What is Further Leave to Remain?

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What is Further Leave to Remain?

If you are a non-British national living in the UK, most likely you’re on a visa or leave to remain. Unfortunately, your visa has a limited validity, and the same case applies to limited leave to remain. This means that you need to find a way of getting an extension of your allowed to stay in the country from the Home Office if you want to live in the country beyond the validity of your visa or limited leave to remain.

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Otherwise, you might be regarded as an overstayer if you’re in the country on an expired visa or be considered an illegal immigrant if you’re still in the country while your limited leave to remain has lapsed. On that note, you can apply for further leave to remain, which is basically the permission given by the Home Office to non-UK citizens to enter and live in the country for a specified period.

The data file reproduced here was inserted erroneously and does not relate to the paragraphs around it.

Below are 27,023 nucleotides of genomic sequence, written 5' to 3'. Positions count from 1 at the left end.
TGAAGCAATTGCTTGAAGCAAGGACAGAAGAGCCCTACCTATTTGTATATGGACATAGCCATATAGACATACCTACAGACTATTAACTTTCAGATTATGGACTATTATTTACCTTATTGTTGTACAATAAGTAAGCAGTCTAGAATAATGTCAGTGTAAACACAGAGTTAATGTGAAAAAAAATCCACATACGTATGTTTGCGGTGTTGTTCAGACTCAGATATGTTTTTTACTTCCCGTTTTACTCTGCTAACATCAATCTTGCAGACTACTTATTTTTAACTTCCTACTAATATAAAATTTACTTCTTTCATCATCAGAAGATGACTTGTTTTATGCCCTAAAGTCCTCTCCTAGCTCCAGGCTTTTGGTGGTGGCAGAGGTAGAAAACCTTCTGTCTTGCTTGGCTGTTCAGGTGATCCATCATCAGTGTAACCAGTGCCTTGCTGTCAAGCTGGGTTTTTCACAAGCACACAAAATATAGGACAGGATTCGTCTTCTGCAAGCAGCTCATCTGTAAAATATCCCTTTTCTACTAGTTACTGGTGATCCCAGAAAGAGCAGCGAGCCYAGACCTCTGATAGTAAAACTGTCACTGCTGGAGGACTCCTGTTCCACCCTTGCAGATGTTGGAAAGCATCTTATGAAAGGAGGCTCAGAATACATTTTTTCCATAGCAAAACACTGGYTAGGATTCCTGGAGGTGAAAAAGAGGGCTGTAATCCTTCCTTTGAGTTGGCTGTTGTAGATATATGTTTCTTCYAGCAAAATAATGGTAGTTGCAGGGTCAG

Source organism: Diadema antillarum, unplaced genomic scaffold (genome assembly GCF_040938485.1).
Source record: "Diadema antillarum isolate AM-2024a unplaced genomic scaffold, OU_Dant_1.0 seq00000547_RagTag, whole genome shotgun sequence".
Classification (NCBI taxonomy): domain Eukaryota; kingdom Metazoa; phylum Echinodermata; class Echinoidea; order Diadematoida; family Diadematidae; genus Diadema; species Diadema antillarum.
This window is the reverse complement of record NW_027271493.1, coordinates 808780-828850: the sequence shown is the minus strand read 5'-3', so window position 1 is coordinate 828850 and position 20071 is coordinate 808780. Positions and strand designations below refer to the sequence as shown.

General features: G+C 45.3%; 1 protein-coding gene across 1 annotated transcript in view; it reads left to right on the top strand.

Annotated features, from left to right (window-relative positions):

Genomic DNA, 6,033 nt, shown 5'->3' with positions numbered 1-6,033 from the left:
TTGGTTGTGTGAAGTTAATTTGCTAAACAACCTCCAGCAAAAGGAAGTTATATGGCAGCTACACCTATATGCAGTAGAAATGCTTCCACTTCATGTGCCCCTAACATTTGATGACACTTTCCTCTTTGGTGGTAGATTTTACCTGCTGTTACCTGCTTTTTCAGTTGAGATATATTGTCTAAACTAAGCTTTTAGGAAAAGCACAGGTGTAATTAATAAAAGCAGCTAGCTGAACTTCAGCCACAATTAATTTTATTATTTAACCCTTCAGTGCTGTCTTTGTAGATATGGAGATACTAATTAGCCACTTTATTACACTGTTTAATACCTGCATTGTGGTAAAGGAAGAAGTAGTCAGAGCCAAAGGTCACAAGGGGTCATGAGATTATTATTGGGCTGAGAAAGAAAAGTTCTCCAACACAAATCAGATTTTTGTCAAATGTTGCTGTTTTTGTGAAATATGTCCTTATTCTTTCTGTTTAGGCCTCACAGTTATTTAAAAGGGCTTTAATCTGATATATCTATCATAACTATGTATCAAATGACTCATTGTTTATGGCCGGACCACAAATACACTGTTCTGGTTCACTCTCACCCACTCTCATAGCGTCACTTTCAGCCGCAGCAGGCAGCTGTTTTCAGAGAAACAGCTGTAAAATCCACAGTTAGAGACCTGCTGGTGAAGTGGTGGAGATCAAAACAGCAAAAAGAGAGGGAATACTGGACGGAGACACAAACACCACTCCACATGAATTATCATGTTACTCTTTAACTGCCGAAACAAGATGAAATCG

Further Leave to Remain Application

The further leave to remain application can be made through one of the following ways, depending on your circumstances:

  • Further leave to remain ‘M’ category also known as FLR (M)-this is based on marriage
  • Further leave to remain ‘F’ and ‘P’, alias FLR (FP)-this is based on family and private life.

FLR (M)

FLR (M) form can be used by an applicant who is looking to extend their stay in the UK on the basis of being a partner or a spouse to a British or a person with UK Settled Status, refugee leave or humanitarian protection. So, you may be expected to have a valid UK spouse visa for your FLR (M) application to be successful. 

Leave granted under FLR (M) application is valid for 2.5 years. After a continuous stay for a period of at least five years under this leave, an immigrant can apply for an indefinite leave of remain (ILR), which offers permanent residency. This is normally called the 5-year route to ILR.

The FLR (M) applicants must show the Home Office that they meet the set requirements in their respective category, for instance:

  • Documentation to prove your identity.